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- Adidas on Tuesday slashed its 2022 outlook for the Greater China region and its expectations for the entire company amid continued COVID-19 restrictions and a slow recovery in the country.
- Revenue for the year is now expected to grow in the mid to high single digit range, down from initial double digit growth projections. The Greater China region was expected to be flat year-over-year and may now decline in double digits, according to a company press release.
- The underperformance impacted the company’s metrics for the year, with Adidas lowering gross margin expectations to 49% (from 50.7%), operating margin to 7% (from 9.4% ) and net profit at 1.3 billion euros ($1.32 billion). ) from a previous range of €1.8 billion to €1.9 billion.
Overview of the dive:
Adidas said in its statement that second quarter results were slightly better than expected thanks to strong growth in its Western markets and a return to growth in Asia-Pacific. However, the change in its projections for China is still a “significant departure from original expectations,” Wedbush analysts Tom Nikic and Ezra Weener wrote in email comments on Wednesday.
Adidas also plans to liquidate excess inventory in Greater China until the end of the year, which will impact gross margin. Nikic and Weener predict that the company’s gross margin will be down about 150 basis points in the second half of the year.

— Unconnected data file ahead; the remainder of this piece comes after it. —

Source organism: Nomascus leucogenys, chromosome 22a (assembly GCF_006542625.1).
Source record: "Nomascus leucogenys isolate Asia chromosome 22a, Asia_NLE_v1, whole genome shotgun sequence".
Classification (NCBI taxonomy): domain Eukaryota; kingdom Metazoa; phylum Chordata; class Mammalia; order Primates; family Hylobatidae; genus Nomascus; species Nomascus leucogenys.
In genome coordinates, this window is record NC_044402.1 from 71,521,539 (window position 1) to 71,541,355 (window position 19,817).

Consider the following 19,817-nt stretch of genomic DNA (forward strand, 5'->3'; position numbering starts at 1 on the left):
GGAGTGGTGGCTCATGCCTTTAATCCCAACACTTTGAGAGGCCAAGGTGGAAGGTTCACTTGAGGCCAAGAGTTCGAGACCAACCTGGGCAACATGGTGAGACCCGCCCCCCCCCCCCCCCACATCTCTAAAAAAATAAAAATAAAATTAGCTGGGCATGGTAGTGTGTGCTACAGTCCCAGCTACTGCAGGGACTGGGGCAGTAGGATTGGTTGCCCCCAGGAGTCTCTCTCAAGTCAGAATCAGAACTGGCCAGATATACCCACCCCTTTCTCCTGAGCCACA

“So far, the company has not experienced a significant slowdown in product sales or significant wholesale order cancellations in any other market,” Adidas said in the statement. “Nevertheless, the adjusted forecast also takes into account a potential slowdown in consumer spending in these markets in the second half of the year due to more difficult macroeconomic conditions.”
A difficult environment has already led two other major retailers to cut their forecasts in recent weeks: Walmart and Target both cut their earnings expectations in the face of soaring inflation and excess inventory. Target in June lowers its operating margin expectations in the second quarter from 5.3% to 2%, while Walmart reported this week that its operating profit would be drop from 13% to 14% in the neighborhood. For Adidas, these macroeconomic factors are a side note to much greater challenges in China. But they may not always be.
“Given the ambition of the previous outlook (growth in turnover of more than 20% in [the second half of the year]), it’s no big surprise that management had to cut its outlook,” Nikic and Weener said. “We also believe it was prudent to factor in slowdowns outside of China, even though the company has yet to see any ‘cracks’ in its Western markets.”